Greater than A Wish-Fulfilling Jewel

A Note on the Translation of the First of Langri Tangpa’s Eight Verses

The Eight Verses of Training the Mind (blo sbyong tshigs rkang brgyad ma) by Geshe Langri Tangpa (1054-1123) is a seminal work of Tibetan literature, and surely deserves to be ranked among the world’s spiritual classics. There have been many translations, especially in recent years, largely on account of its popularity with His Holiness the Dalai Lama, who has taught it on numerous occasions all over the world. Historically however, it appears to have received less scholarly attention and inspired fewer commentaries than related works such as the Seven Points of Mind Training (blo sbyong don bdun ma) attributed to Geshe Chekawa (1101-75)—who, incidentally, also composed a commentary on the Eight Verses. Perhaps this shortage of commentarial literature explains the apparent difficulty of interpreting the very first of Langri Tangpa’s eight verses.

Versions of the Tibetan

There appear to be two versions of the Tibetan root text available. In the first, which is found for example, in Theg pa chen po blo sbyong brgya rtsa, the first verse is as follows:

bdag ni sems can thams cad la/ /
yid bzhin nor bas lhag pa yin/ /
don mchog sgrub pa’i bsam pa yis/ /
mchog tu gces par ‘dzin pa bslab/ /

Theg pa chen po blo sbyong brgya rtsa (Delhi, 2004. p. 177)

Another common version, previously available on the Dalai Lama’s official website and elsewhere, reads:

bdag ni sems can thams cad la/ /
yid bzhin nor bu las lhag pa’i/ /
don mchog sgrub pa’i bsam pa yis/ /
mchog tu gces par ‘dzin par shog/ /


The question that concerns us here is: who or what is greater than a wish-fulfilling jewel (yid bzhin nor bu las lhag pa)?

Of the two versions of the Tibetan text above, the first would seem to imply that it is all sentient beings who are being praised so highly. The second version, with its connective particle at the end of the second line, would indicate that it is actually the highest aim or supreme objective (don mchog), which is greater than the fabled cintāmaṇi. Geshe Chekawa’s commentary, included in the Great Collection of Mind Training (blo sbyong brgya rtsa), follows the first of the two versions above. It begins its explanation of this verse by describing how we can train to see sentient beings as wishing gems and offering a comparison: just as a wish-granting jewel can’t cleanse itself, beings can’t free themselves from the mire of saṃsāra, nor can they wash away their suffering and its causes. The same commentary goes on to say that just as a wishing gem can become the source of all that we desire once we have cleansed it, sentient beings can, with our help, become a source of all temporary and ultimate benefit. It is on the basis of sentient beings therefore, Geshe Chekawa explains, that the unexcelled state of buddhahood can be achieved (sems can la brten nas sangs rgyas kyi go ‘pang bla na med pa thob par ‘gyur ro). With Geshe Chekawa’s explanation in mind, we could translate the first version (the one he uses) as follows:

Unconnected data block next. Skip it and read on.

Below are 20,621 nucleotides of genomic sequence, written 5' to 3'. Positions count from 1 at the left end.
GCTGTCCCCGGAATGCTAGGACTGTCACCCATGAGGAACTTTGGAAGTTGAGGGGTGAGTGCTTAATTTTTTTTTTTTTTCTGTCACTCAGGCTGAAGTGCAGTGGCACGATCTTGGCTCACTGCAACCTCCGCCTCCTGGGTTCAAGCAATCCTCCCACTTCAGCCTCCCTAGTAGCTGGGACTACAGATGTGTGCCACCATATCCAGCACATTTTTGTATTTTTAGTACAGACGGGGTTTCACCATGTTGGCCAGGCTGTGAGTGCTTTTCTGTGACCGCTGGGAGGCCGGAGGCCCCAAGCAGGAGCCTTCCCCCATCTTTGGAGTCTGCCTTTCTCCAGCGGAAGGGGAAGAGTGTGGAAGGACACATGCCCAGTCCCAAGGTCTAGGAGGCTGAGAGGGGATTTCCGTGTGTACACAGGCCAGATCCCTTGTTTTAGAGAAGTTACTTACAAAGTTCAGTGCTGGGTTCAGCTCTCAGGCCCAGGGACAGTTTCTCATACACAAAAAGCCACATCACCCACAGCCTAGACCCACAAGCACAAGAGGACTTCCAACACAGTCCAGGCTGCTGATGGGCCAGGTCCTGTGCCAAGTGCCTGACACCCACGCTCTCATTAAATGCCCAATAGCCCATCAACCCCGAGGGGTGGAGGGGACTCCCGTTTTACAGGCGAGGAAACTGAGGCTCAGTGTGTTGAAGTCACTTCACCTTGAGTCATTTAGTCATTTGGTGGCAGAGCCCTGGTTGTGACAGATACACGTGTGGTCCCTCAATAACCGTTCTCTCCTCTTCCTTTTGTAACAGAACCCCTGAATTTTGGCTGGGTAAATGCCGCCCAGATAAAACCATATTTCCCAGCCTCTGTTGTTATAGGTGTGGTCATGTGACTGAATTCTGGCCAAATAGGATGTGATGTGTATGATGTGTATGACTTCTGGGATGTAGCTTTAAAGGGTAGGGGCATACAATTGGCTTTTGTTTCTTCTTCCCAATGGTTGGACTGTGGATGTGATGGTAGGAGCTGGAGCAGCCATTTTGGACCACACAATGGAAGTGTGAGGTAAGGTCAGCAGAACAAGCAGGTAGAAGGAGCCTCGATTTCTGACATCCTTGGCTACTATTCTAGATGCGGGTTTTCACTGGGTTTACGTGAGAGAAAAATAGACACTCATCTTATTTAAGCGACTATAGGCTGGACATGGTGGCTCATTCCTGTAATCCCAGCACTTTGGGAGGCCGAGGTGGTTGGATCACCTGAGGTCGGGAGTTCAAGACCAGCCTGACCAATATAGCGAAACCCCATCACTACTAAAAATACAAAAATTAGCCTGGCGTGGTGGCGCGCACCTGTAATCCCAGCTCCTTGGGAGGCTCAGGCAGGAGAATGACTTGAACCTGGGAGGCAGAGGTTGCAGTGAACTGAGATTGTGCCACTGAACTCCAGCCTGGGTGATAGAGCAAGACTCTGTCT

I will train to see all sentient beings
As greater than a wishing gem.
With the thought of accomplishing the highest aim,
I will cherish and regard them as supreme.

If we now look at previous translations of this verse, we can divide them into two groups based on how they answer our question.

1. All Sentient Beings